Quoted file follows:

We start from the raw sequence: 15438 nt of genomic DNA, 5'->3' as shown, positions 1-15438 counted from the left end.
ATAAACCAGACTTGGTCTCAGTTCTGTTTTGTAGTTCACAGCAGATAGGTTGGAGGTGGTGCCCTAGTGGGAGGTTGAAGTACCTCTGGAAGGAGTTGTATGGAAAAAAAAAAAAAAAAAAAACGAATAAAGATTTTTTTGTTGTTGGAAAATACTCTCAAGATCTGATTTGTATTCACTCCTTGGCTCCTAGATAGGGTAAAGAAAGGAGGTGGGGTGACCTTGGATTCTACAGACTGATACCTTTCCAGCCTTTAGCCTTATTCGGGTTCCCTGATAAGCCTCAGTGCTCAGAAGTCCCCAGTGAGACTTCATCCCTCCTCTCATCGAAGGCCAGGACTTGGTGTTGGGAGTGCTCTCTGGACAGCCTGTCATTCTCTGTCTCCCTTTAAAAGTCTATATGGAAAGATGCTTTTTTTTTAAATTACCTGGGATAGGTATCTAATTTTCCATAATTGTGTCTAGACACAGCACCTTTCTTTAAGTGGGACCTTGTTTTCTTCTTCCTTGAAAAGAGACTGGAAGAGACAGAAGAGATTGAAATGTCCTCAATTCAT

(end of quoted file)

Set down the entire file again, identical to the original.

We start from the raw sequence: 15438 nt of genomic DNA, 5'->3' as shown, positions 1-15438 counted from the left end.
ATAAACCAGACTTGGTCTCAGTTCTGTTTTGTAGTTCACAGCAGATAGGTTGGAGGTGGTGCCCTAGTGGGAGGTTGAAGTACCTCTGGAAGGAGTTGTATGGAAAAAAAAAAAAAAAAAAAACGAATAAAGATTTTTTTGTTGTTGGAAAATACTCTCAAGATCTGATTTGTATTCACTCCTTGGCTCCTAGATAGGGTAAAGAAAGGAGGTGGGGTGACCTTGGATTCTACAGACTGATACCTTTCCAGCCTTTAGCCTTATTCGGGTTCCCTGATAAGCCTCAGTGCTCAGAAGTCCCCAGTGAGACTTCATCCCTCCTCTCATCGAAGGCCAGGACTTGGTGTTGGGAGTGCTCTCTGGACAGCCTGTCATTCTCTGTCTCCCTTTAAAAGTCTATATGGAAAGATGCTTTTTTTTTAAATTACCTGGGATAGGTATCTAATTTTCCATAATTGTGTCTAGACACAGCACCTTTCTTTAAGTGGGACCTTGTTTTCTTCTTCCTTGAAAAGAGACTGGAAGAGACAGAAGAGATTGAAATGTCCTCAATTCAT